The Punisher (2004)
Lionsgate Home Entertainment // R // $27.98 // September 7, 2004
Review by Ian Jane | posted August 25, 2004
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Graphical Version
The Movie:

Way back when a character named Frank Castle made his first appearance in the pages of The Amazing Spider-Man #129. Castle's family was mowed down by the mob in New York City and he took it upon himself to 'punish' all criminals from then on and he became…insert dramatic pause here… The Punisher. The character developed a solid cult following with guest appearances in later issues of Spider-Man as well as Daredevil and he was eventually given his own five issue mini series by Steven Grant and Mike Zeck in the eighties. A regular series followed a few years after that as well as a spin off series or two and a goofy straight to video film starring Dolph Lundgren. Since then series' have been cancelled, then rejuvenated and since injecting the character with some much needed fresh blood in the form of Preacher team Garth Ennis and Steve Dillon, the comics seem to be back on track and thus, a new R-Rated big screen adaptation is born.

In this incarnation, Frank Castle (Thomas Jane – no relation to yours truly) is an undercover agent finishing his last job before he and his lovely wife and son are to go off to London to live happily ever after. When one of the hoods gets shot up and dies in the sting, he Castle finds out the hard way that he was the son of a prominent businessman, Howard Saint (John Travolta). Saint doesn't take too kindly to the death of his son and decides to pay Castle back in spades by having his entire family killed during a party on the beach at his parent's house.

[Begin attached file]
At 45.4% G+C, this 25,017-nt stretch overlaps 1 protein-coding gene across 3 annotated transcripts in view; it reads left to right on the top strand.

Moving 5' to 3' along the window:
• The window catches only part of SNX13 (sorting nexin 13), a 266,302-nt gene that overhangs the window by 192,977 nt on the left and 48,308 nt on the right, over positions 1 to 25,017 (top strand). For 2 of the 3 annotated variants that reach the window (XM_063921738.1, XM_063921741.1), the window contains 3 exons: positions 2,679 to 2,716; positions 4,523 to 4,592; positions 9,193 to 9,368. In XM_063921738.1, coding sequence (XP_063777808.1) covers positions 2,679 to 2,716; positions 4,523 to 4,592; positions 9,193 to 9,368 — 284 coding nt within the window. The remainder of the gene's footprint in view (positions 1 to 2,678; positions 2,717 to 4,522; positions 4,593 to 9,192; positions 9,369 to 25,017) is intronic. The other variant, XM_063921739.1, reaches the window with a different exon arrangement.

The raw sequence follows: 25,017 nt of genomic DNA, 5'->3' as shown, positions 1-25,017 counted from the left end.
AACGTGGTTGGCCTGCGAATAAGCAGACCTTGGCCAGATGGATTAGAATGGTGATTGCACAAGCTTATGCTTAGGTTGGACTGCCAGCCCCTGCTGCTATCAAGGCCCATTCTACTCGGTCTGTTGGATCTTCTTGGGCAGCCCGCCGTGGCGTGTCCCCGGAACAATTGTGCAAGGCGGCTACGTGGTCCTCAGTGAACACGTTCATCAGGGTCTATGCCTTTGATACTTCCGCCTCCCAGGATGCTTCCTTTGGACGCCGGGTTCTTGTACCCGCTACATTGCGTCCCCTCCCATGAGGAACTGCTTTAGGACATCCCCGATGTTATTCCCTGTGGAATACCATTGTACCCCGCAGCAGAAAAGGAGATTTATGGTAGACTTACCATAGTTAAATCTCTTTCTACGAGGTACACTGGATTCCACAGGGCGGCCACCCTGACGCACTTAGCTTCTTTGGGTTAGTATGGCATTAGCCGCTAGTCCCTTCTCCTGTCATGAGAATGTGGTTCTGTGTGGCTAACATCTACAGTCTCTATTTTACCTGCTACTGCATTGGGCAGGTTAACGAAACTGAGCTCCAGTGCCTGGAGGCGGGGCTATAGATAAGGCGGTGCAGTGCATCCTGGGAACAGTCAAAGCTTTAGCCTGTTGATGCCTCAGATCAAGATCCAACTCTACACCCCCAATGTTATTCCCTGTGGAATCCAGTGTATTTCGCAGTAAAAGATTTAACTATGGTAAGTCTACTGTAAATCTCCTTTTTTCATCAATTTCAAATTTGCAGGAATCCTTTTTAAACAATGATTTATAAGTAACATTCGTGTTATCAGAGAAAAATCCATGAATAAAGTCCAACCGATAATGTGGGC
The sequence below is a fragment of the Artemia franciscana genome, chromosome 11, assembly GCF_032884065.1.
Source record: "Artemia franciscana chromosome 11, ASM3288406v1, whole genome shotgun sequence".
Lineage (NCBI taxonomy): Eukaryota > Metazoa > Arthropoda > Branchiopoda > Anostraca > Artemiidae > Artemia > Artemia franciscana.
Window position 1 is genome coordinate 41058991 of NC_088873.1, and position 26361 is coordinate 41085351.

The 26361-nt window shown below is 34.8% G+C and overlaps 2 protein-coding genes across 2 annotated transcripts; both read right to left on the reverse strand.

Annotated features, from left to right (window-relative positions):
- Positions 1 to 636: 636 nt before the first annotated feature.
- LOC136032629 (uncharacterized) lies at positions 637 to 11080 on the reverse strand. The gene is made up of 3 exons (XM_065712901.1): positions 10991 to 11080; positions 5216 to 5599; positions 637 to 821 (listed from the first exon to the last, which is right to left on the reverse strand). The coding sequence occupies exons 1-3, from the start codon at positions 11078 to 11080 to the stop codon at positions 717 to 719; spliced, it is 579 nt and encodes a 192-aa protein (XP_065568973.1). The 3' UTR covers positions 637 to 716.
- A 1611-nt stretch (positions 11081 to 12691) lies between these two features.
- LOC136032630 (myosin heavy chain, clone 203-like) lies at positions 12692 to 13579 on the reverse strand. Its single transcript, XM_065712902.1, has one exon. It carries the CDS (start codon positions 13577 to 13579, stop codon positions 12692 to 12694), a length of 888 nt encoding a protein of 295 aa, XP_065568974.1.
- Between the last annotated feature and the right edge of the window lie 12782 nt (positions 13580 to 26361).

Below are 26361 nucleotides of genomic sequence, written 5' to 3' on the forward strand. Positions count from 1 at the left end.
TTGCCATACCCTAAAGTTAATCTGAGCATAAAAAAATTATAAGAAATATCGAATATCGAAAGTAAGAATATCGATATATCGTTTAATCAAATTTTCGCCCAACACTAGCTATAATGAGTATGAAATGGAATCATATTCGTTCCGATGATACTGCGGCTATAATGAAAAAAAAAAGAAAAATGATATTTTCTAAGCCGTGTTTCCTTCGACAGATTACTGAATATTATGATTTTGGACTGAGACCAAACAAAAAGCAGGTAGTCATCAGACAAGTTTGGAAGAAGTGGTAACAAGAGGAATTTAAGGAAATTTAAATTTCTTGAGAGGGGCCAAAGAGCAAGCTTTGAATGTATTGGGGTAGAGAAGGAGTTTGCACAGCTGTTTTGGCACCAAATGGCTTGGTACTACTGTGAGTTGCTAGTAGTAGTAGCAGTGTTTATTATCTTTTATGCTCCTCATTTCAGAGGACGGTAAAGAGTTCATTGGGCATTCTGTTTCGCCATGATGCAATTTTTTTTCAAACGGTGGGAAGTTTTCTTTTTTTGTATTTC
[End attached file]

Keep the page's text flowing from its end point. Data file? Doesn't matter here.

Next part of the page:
His family's death sends Castle into a downward spiral – he starts drinking heavily and becomes a man obsessed with vengeance. He uses his special forces training to trick out some weapons and build himself a small arsenal, which will come in handy when he begins to wage his one-man war on crime. He moves into a run down apartment and befriends three of the tenants there, then proceeds to take Saint and his small army of thugs down a few pegs, proving that revenge truly is a dish best served cold.